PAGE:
Drawing Recovery Tool

Have you ever seen this pop up before?

Unfortunately I have. It happens, from time to time, that a DWG file you urgently need will not open.  It has become corrupted somehow.  Now, I know you all have backups of your files, so ordinarily, this should not be a problem, but… Well, what if you don’t?  What if that is the only copy of the DWG file you have.  Don’t worry, all is not lost.

Depending on the level of corruption in the drawing, you can use the inbuilt recovery tool in DraftSight Professional.

To find the tool, click on the DraftSight icon, then select Manage and then Recover.

A dialog box will appear asking you to select your corrupt file.

Just select the corrupt file and click on OpenDraftSight will then perform a recovery on the file and one of two things will happen next.  The first, and worst outcome is that DraftSight is unable to recover the drawing file.  This is where those backups come in handy.

The second outcome, and the one we are looking for, is your drawing is successfully recovered and opens in DraftSight.

If recovery does work for you, I would suggest checking your drawings for any missing data and then running the Clean command.  Check out this blog for more on the Clean command.  Once the Clean has completed, save your drawing file.  Hopefully you will be back in business with a repaired drawing file.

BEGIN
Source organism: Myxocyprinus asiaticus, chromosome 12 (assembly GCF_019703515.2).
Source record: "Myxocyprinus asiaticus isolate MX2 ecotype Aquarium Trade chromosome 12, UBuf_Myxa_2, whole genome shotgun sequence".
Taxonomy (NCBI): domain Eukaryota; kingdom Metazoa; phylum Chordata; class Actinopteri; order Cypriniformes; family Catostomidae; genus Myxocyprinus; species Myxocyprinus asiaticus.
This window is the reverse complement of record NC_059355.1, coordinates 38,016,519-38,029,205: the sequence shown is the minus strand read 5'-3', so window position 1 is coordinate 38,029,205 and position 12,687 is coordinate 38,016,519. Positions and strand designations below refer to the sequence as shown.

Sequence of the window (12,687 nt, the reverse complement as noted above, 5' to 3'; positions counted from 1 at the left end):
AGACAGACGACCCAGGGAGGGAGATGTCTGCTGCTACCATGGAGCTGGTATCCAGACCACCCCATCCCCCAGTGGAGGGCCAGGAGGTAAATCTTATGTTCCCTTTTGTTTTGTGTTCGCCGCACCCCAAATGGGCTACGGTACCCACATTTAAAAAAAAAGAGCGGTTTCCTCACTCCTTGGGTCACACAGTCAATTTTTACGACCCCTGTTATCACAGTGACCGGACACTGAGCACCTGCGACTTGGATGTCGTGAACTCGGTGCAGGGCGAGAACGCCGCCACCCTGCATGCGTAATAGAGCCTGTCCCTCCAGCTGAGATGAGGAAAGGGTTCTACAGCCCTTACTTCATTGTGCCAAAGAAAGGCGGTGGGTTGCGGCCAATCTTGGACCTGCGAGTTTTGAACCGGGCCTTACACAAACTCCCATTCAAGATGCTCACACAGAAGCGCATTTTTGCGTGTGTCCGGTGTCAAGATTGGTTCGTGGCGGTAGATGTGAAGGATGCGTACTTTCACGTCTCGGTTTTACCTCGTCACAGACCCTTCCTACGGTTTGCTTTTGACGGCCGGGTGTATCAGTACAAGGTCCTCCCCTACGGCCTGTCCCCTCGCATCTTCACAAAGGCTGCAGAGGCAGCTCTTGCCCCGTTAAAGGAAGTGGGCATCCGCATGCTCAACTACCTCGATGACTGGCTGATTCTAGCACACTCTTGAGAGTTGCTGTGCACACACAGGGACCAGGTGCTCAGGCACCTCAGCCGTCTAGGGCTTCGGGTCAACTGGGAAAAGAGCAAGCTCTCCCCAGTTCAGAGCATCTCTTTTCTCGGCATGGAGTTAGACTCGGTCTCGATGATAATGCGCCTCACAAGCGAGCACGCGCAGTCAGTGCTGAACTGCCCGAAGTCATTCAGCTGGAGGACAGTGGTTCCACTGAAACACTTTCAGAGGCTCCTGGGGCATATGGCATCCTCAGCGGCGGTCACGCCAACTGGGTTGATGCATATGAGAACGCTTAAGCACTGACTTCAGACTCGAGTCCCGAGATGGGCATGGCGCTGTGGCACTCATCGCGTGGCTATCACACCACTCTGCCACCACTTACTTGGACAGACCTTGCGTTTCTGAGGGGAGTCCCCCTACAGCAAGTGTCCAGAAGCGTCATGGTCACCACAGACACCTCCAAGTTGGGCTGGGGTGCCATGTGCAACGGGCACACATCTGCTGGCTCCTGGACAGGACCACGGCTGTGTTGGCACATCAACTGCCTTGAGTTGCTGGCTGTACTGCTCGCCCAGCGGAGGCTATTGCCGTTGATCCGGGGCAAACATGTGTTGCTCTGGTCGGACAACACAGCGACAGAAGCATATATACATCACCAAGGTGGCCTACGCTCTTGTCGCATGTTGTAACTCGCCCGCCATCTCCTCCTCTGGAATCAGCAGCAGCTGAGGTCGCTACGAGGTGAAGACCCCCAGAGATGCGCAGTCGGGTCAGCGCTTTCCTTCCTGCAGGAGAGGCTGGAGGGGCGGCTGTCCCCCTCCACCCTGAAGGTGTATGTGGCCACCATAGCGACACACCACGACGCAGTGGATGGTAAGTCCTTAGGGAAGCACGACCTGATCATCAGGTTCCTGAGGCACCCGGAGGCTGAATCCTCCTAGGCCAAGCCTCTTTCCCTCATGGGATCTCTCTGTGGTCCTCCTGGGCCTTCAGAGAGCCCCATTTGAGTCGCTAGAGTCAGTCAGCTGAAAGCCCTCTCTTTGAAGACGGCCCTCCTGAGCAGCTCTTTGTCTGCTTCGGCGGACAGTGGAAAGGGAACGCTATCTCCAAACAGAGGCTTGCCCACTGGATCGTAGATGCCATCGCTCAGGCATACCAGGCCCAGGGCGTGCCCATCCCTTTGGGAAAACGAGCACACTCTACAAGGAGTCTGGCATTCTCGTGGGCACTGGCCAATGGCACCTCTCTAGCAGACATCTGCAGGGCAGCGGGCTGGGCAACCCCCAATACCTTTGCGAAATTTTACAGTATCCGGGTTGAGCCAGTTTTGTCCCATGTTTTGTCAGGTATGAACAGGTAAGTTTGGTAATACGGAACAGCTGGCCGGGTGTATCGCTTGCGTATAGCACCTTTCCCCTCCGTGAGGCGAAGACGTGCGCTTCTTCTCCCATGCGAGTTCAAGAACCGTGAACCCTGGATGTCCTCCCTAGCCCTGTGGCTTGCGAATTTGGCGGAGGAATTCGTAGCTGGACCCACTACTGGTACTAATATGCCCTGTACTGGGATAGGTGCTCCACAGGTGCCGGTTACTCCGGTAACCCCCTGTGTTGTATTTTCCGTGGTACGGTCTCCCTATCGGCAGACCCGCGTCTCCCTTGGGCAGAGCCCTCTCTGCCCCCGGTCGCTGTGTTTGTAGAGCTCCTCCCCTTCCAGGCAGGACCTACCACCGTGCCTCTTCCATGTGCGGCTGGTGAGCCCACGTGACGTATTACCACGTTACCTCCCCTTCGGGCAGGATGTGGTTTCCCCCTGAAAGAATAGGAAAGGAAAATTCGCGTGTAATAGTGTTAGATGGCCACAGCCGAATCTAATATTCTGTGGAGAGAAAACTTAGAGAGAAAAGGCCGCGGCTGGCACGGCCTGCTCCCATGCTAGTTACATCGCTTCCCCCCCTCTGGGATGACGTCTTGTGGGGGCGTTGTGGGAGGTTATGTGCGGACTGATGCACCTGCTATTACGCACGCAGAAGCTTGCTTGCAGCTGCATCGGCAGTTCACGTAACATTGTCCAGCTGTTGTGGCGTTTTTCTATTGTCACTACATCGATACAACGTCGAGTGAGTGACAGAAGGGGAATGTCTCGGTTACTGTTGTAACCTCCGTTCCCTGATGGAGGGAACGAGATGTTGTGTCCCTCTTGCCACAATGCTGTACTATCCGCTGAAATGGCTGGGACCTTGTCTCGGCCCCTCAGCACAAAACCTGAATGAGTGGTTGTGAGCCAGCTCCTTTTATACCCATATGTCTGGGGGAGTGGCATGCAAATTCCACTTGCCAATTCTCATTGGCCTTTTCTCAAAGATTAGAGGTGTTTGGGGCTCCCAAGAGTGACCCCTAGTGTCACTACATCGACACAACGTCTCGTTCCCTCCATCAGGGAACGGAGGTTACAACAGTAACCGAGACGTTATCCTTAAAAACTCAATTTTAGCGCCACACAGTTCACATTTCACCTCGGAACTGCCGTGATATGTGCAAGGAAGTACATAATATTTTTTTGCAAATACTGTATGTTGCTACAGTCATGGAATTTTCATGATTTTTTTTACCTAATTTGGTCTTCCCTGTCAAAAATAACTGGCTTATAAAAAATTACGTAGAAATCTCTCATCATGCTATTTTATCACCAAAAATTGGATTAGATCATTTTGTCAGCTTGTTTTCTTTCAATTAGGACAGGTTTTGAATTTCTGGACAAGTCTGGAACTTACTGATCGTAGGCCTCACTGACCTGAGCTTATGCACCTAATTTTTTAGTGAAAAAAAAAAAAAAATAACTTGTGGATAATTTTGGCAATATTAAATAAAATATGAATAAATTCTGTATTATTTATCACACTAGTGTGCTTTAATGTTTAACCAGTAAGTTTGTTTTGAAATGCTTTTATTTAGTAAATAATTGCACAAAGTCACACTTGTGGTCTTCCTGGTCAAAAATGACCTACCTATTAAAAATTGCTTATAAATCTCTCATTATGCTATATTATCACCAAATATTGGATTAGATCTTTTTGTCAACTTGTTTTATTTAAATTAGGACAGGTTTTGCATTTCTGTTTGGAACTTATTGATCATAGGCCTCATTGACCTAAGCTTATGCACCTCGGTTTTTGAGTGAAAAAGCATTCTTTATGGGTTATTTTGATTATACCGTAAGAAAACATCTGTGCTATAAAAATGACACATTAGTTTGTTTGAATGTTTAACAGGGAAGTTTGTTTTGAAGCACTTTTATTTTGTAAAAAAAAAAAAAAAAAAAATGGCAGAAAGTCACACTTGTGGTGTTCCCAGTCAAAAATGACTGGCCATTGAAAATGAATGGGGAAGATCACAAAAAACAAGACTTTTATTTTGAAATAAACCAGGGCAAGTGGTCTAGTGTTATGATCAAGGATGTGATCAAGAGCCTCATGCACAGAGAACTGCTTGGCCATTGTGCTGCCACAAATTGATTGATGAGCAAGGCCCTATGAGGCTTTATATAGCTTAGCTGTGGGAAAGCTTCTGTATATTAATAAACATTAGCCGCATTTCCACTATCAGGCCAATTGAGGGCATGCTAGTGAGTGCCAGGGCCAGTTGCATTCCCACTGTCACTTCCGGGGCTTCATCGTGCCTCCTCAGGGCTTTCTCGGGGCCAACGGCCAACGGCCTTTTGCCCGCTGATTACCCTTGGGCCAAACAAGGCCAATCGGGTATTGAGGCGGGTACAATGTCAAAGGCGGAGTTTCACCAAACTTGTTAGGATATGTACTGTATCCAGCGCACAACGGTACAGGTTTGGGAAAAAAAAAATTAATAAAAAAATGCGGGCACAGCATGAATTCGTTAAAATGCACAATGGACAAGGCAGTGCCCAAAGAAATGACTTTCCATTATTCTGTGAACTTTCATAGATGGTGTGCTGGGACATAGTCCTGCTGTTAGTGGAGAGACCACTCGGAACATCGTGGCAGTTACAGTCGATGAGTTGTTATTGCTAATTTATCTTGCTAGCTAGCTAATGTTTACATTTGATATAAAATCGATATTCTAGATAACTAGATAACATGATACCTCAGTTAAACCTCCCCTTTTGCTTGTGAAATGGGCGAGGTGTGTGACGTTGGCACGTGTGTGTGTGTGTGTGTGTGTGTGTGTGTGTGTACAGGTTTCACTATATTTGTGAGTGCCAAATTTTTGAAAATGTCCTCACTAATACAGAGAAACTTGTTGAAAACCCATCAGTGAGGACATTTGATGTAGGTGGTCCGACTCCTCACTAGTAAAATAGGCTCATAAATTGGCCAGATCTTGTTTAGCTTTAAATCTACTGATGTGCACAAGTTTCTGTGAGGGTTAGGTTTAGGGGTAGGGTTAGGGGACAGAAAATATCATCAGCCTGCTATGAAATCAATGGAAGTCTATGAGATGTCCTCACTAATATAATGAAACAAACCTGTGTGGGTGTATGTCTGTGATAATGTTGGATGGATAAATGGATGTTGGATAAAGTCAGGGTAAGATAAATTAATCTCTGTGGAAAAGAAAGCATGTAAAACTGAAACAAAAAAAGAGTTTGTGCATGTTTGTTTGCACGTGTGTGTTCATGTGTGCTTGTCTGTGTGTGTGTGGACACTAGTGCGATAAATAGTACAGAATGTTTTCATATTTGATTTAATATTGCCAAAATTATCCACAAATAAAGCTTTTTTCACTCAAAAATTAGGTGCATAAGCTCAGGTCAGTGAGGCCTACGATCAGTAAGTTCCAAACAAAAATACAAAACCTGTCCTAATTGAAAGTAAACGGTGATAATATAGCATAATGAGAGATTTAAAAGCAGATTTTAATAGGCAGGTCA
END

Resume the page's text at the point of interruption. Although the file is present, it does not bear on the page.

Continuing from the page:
Now, I did mention about backups near the start of this blog.  Well, what if you don’t have a backup of your data?  What if the Recover tool didn’t work for you?  What else can you do?  Well, we wrote a block back in 2016 about Auto-save and Backup in Draftsight.  You can read it here and it goes into detail on how you can rename auto-save and backup files as DWG files and open them in DraftSight.

That’s it, hopefully you’ll never have to see the “Drawing file requires recovery” prompt, but if you do, now you know what to do!

Learn more about DraftSight 2018 here

Purchase DraftSight Professional 2018 for as low as $149 here.

 

MJ Smyth
The first time I used CAD, it was on a DOS PC with an 8088 processor, 640K of memory and a Hercules Mono Graphics Card... That, well that was a long long time ago. I switched to DraftSight the day it was released and haven't looked back!